BY DENNIS SILVA II | email: firstname.lastname@example.org
Hayden Conner does not remember when his fascination with space started.
“I’m not sure,” the Taylor High sophomore offensive tackle said. “It was weird. Whenever I would go visit schools, they’d ask me what I wanted to major in, and I’d just say something in engineering. Eventually, I narrowed it down to mechanical, but even then I knew there was something missing. And to be honest, I don’t know what happened, but I got interested in space. I’ve just fallen in love with it.”
Just as much as he is pleased pancaking helpless defensive linemen, Conner, a four-star recruit who holds 19 offers from schools like LSU, Texas, Texas A&M, Oklahoma, and others, is just as happy studying space. And he’s good at it.
In late January, Conner was selected to represent Taylor High School in the NASA Space Settlement Design Competition (SSDC) at the Johnson Space Center in March. It was last year at a school academic awards ceremony that Conner, who earned the boys citizenship of the year and engineering design awards, got wind of the competition.
“It was freshmen and sophomores, and the sophomores were up and a kid gets called up and they were like, ‘NASA SSDC.’ I didn’t know what it was, but I wanted it,” Conner said. “I want it. I snooped around, asked teachers how I could get involved, and I got in touch with the robotics club teacher and asked him how I could get involved.”
Conner had to write a full-page essay on why he thought he deserved to go. He wrote it, it was evaluated and he was accepted.
The basis of his essay, he said, was that through football and always playing up with older kids (Conner was a varsity player as a freshman), he learned to be a leader with any age group.
Conner will be assigned to a team of 20-plus students at the competition. Everyone will have an assigned job at a design. At the end, the group will have to present a 50-page overview of how it did.
Conner doesn’t know yet who his teammates will be or what he will be asked to design, but past design examples include a space colony that orbited Mars or the moon, and a colony on Mars that was on a train track.
The team that wins in March advances to nationals at the Kennedy Space Center in Florida.
“It’s incredible,” said Conner, who took engineering design as a freshman and engineering science as a sophomore. “I love how much we don’t know and how much there is to be discovered. This is an escape from football, but I also know football is not going to last forever. This will. This will take me into the real world, and when I decided what I wanted to major in, I understood football was going to be the vehicle to getting me a good education.”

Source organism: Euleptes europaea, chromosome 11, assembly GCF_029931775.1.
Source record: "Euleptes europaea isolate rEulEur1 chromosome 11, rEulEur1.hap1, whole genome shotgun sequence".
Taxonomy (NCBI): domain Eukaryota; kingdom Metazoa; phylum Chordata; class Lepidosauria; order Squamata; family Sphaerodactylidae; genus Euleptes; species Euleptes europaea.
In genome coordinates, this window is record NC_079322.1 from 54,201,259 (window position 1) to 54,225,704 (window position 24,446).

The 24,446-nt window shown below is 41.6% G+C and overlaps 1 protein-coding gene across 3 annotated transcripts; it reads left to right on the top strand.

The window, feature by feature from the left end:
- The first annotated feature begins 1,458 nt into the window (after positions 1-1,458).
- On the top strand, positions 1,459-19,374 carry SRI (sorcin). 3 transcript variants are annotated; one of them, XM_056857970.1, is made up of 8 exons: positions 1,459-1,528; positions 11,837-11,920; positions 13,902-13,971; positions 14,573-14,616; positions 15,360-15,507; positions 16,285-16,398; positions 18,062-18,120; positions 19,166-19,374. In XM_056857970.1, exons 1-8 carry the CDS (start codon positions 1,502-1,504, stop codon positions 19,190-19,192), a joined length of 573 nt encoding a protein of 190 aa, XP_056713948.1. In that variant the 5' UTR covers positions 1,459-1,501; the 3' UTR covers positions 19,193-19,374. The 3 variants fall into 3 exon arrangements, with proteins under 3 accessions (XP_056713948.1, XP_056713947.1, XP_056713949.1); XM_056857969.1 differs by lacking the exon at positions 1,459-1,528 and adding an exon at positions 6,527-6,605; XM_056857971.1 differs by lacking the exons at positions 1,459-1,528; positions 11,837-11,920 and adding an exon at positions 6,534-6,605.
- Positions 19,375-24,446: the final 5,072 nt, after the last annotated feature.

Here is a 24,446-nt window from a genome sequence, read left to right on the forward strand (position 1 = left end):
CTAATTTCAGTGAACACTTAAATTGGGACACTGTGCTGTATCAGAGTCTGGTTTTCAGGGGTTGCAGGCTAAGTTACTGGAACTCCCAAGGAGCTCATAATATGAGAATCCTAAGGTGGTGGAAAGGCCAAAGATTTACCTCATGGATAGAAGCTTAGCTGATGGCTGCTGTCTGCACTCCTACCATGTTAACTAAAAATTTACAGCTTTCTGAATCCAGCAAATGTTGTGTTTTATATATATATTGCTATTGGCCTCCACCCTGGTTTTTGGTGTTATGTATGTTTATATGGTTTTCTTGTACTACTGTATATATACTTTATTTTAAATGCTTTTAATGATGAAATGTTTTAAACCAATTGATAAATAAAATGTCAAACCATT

Going into his freshman year, not long before he started breaching the radars of college coaches, Conner knew he wanted to study aerospace engineering in college. The subject is a combination of mechanical, electrical and chemical engineering.
“It’s about the endless possibilities of what’s out there,” he said.
All Conner remembers about the origins of his love for space was his uncle, who worked as part of the CERN (European Organization for Nuclear Research) for the Large Hadron Collider, the world’s most powerful particle collider.
“It was the stepping stone of me understanding of what I wanted to do when I got older,” Conner said.
Conner has a 3.8 grade-point average and always had a natural curiosity. He’s always wanted to know the answer to things.
It’s ideal in that he has a curiosity about space, a subject that he sees as having no answers.
“I’d like to be an astronaut, but I know I’m a little big for that,” joked Conner, who is 6-feet-6, 298 pounds. “I’ve always joked around and said if I get really good at this, then I’m just going to build my own spaceship. That’s far-fetched. If it doesn’t work, I’ll probably definitely work for a private space corporation like Spacex or Bigelow Aerospace, or those kinds.”
There is, however, one issue. Not a lot of schools offer aerospace engineering as a study.
“I understand why,” Conner said, “because it’s so specific and finite information.”
Conner will have his pick of colleges, but his choice will be telling: did he pick the school best for his football future or more suited for his future career?
While football comes more naturally to him, Conner said, his passion for space is stronger.
The good news is that no matter what, Conner will be set. His future, like space, is limitless.
“I’ve done the research and I’ve looked at a lot of schools that I’m looking into, and a lot of them don’t have it,” Conner said. “Like Nebraska … I love Nebraska and always have. But they don’t have it. I know if I go to a place that doesn’t have it, I’ll end up doing mechanical or electrical or something, so that I can build on that and hopefully get to aerospace when I’m out of college.”